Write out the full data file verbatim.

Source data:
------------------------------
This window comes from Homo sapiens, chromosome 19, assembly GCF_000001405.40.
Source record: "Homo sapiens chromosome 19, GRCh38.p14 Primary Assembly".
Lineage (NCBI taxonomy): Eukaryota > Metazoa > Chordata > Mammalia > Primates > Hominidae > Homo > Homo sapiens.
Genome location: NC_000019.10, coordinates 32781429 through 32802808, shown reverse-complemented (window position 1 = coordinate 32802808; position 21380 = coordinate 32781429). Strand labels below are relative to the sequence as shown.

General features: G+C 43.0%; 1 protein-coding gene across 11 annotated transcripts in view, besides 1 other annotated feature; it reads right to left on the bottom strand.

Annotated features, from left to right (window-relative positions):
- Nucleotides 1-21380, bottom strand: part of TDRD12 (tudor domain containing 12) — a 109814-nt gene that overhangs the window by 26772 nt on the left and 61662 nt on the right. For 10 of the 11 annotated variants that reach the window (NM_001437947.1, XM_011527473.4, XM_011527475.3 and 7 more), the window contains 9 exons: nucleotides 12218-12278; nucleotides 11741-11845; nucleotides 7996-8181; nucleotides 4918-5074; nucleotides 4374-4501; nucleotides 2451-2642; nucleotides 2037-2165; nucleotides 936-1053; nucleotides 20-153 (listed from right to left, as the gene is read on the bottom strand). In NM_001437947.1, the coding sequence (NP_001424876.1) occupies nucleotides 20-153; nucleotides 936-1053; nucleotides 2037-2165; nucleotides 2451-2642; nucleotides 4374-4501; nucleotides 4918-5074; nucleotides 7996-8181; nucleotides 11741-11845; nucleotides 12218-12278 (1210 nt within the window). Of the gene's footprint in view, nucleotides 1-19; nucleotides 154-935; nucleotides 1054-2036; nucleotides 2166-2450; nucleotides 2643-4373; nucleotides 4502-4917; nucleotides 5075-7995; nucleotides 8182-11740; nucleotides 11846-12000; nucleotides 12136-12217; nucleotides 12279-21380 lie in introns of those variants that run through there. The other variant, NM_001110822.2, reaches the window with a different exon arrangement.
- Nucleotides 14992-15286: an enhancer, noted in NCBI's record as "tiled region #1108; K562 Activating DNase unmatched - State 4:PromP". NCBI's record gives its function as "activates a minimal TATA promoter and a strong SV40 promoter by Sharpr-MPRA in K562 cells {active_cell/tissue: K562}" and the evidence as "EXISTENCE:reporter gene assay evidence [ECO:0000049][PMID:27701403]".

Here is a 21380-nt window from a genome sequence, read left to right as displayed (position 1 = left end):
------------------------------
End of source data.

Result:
This window comes from Homo sapiens, chromosome 19, assembly GCF_000001405.40.
Source record: "Homo sapiens chromosome 19, GRCh38.p14 Primary Assembly".
Lineage (NCBI taxonomy): Eukaryota > Metazoa > Chordata > Mammalia > Primates > Hominidae > Homo > Homo sapiens.
Genome location: NC_000019.10, coordinates 32781429 through 32802808, shown reverse-complemented (window position 1 = coordinate 32802808; position 21380 = coordinate 32781429). Strand labels below are relative to the sequence as shown.

General features: G+C 43.0%; 1 protein-coding gene across 11 annotated transcripts in view, besides 1 other annotated feature; it reads right to left on the bottom strand.

Annotated features, from left to right (window-relative positions):
- Nucleotides 1-21380, bottom strand: part of TDRD12 (tudor domain containing 12) — a 109814-nt gene that overhangs the window by 26772 nt on the left and 61662 nt on the right. For 10 of the 11 annotated variants that reach the window (NM_001437947.1, XM_011527473.4, XM_011527475.3 and 7 more), the window contains 9 exons: nucleotides 12218-12278; nucleotides 11741-11845; nucleotides 7996-8181; nucleotides 4918-5074; nucleotides 4374-4501; nucleotides 2451-2642; nucleotides 2037-2165; nucleotides 936-1053; nucleotides 20-153 (listed from right to left, as the gene is read on the bottom strand). In NM_001437947.1, the coding sequence (NP_001424876.1) occupies nucleotides 20-153; nucleotides 936-1053; nucleotides 2037-2165; nucleotides 2451-2642; nucleotides 4374-4501; nucleotides 4918-5074; nucleotides 7996-8181; nucleotides 11741-11845; nucleotides 12218-12278 (1210 nt within the window). Of the gene's footprint in view, nucleotides 1-19; nucleotides 154-935; nucleotides 1054-2036; nucleotides 2166-2450; nucleotides 2643-4373; nucleotides 4502-4917; nucleotides 5075-7995; nucleotides 8182-11740; nucleotides 11846-12000; nucleotides 12136-12217; nucleotides 12279-21380 lie in introns of those variants that run through there. The other variant, NM_001110822.2, reaches the window with a different exon arrangement.
- Nucleotides 14992-15286: an enhancer, noted in NCBI's record as "tiled region #1108; K562 Activating DNase unmatched - State 4:PromP". NCBI's record gives its function as "activates a minimal TATA promoter and a strong SV40 promoter by Sharpr-MPRA in K562 cells {active_cell/tissue: K562}" and the evidence as "EXISTENCE:reporter gene assay evidence [ECO:0000049][PMID:27701403]".

Here is a 21380-nt window from a genome sequence, read left to right as displayed (position 1 = left end):